Meeting in the middle
Officials, media walk across new I-R Bridge
Local media, public officials and representatives from the Ohio Department of Transportation (ODOT) as well as the Kentucky Transportation Cabinet marked the recent connecting of the new Ironton-Russell Bridge Thursday afternoon, walking from each side and meeting in the middle.
“We get a lot of calls from the media and the general public about the progress of the bridge,” Kathleen Fuller, ODOT District 9 public information officer, said. “We knew the final segment was going to be completed sometime in June, so I started talking with my counterpart, Allen Blaire (Kentucky Transportation Cabinet District 9 public information officer), about doing something about a month ago.”
Fuller said the event was not open to the public because it is still an active worksite, however, ODOT wanted to get its Kentucky counterparts and the media involved.
“It’s great to show everyone how far we’ve come,” Fuller said. “It’s a significant day when the main span is completed.”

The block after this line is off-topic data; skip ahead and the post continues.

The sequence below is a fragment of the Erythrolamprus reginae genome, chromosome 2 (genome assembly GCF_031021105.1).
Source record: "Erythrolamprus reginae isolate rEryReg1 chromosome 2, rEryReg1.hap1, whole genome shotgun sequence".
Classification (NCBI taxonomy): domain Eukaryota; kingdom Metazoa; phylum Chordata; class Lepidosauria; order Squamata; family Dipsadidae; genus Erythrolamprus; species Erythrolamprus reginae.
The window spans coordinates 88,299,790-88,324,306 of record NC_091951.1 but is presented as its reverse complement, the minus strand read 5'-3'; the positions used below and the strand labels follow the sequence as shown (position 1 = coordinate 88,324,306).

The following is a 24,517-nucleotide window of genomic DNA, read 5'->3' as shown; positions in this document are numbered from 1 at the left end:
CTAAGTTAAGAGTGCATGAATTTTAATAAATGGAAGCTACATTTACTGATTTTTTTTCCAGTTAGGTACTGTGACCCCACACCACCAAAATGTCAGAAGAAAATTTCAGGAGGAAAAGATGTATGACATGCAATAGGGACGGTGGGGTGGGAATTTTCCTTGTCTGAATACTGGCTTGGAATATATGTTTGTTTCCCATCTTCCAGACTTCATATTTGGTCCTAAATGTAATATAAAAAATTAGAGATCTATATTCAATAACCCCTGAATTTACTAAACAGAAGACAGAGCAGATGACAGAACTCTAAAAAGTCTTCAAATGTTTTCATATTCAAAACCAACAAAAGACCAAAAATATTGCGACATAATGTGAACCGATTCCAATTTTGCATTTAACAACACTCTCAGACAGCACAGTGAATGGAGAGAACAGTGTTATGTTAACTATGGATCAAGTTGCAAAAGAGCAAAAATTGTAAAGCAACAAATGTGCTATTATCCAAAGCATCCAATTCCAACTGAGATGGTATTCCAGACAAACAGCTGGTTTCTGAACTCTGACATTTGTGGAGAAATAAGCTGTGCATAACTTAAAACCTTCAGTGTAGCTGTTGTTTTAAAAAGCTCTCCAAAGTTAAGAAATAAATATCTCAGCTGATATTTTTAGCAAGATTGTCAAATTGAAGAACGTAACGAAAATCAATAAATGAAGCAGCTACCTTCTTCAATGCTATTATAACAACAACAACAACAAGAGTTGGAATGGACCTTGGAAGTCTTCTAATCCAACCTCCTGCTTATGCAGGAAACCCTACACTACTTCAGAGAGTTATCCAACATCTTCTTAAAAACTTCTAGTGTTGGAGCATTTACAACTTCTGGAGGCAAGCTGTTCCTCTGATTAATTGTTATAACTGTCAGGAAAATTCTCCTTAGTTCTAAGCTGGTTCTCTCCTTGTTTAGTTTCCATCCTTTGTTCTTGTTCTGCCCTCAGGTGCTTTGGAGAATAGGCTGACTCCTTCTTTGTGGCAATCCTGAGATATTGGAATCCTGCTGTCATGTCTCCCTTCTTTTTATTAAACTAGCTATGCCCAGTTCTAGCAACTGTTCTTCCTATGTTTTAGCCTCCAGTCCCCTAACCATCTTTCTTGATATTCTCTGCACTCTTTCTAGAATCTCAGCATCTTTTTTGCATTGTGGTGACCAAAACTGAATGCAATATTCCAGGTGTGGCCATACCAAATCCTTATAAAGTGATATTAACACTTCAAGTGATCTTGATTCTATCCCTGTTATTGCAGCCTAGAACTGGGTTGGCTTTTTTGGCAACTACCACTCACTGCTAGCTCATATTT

Among the public officials that made their way to the center of the bridge were Ironton Mayor Katrina Keith and Russell, Kentucky, Mayor Bill Hopkins.
“This bridge is great for Ironton. It shows we’re progressing forward and, in my opinion, the progression of the bridge shows new life,” Keith said. “We wanted to unite with Kentucky because this is a Tri-State and we work together.”
Hopkins said that although the bridge is considered an Ohio project, work would still be completed on the Kentucky side.
“We’re looking forward to this final part and hope to see an announcement soon that they’ll be able to get this finished,” Hopkins said.
He added that an additional project of replacing the viaduct connecting Russell to U.S. 23 on the Kentucky side will also be done, which would compensate for traffic lost when the current Ironton-Russell Bridge, connecting directly to Russell, is closed.
Ohio Sen. Joe Uecker, R-14, was also in attendance and said the bridge shows great local, regional and state collaboration.
“We’re reacting to future commerce,” he said. “We have a lot of aging bridges in this part of Ohio, and it’s good to replace them before they have to be closed down for significant periods of time. If a bridge closes, it can be devastating to the regional Midwest economy.”
Uecker said he was impressed with the new Ironton-Russell Bridge project as well as the Veterans Memorial Highway project going on in Scioto County.
“It opens up commerce in southern Ohio,” he said.
The new Ironton-Russell Bridge is set to be open to traffic sometime around Thanksgiving of this year, where a ribbon cutting event for the general public will take place.